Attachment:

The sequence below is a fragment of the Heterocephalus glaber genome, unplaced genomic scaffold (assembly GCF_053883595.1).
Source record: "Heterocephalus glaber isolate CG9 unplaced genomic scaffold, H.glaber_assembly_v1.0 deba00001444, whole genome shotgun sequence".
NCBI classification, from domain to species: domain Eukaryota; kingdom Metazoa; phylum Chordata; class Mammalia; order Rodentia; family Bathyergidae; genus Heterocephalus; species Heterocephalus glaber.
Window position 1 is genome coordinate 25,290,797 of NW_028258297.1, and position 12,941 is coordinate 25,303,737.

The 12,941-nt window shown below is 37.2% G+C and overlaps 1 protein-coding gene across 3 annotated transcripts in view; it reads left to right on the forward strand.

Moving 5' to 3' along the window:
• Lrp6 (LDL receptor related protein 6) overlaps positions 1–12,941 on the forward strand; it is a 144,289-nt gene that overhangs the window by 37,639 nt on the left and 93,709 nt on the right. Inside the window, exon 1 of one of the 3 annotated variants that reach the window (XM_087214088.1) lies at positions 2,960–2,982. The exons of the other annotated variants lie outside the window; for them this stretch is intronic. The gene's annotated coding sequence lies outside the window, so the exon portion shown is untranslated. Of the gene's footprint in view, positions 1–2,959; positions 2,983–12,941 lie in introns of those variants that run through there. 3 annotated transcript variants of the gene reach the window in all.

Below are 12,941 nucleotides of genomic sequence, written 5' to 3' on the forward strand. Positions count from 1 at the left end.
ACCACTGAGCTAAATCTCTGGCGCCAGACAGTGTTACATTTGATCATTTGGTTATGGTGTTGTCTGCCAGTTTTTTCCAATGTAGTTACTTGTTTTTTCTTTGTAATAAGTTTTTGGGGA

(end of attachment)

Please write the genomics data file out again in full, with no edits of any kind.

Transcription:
The sequence below is a fragment of the Heterocephalus glaber genome, unplaced genomic scaffold (assembly GCF_053883595.1).
Source record: "Heterocephalus glaber isolate CG9 unplaced genomic scaffold, H.glaber_assembly_v1.0 deba00001444, whole genome shotgun sequence".
NCBI classification, from domain to species: domain Eukaryota; kingdom Metazoa; phylum Chordata; class Mammalia; order Rodentia; family Bathyergidae; genus Heterocephalus; species Heterocephalus glaber.
Window position 1 is genome coordinate 25,290,797 of NW_028258297.1, and position 12,941 is coordinate 25,303,737.

The 12,941-nt window shown below is 37.2% G+C and overlaps 1 protein-coding gene across 3 annotated transcripts in view; it reads left to right on the forward strand.

Moving 5' to 3' along the window:
• Lrp6 (LDL receptor related protein 6) overlaps positions 1–12,941 on the forward strand; it is a 144,289-nt gene that overhangs the window by 37,639 nt on the left and 93,709 nt on the right. Inside the window, exon 1 of one of the 3 annotated variants that reach the window (XM_087214088.1) lies at positions 2,960–2,982. The exons of the other annotated variants lie outside the window; for them this stretch is intronic. The gene's annotated coding sequence lies outside the window, so the exon portion shown is untranslated. Of the gene's footprint in view, positions 1–2,959; positions 2,983–12,941 lie in introns of those variants that run through there. 3 annotated transcript variants of the gene reach the window in all.

Below are 12,941 nucleotides of genomic sequence, written 5' to 3' on the forward strand. Positions count from 1 at the left end.
ACCACTGAGCTAAATCTCTGGCGCCAGACAGTGTTACATTTGATCATTTGGTTATGGTGTTGTCTGCCAGTTTTTTCCAATGTAGTTACTTGTTTTTTCTTTGTAATAAGTTTTTGGGGA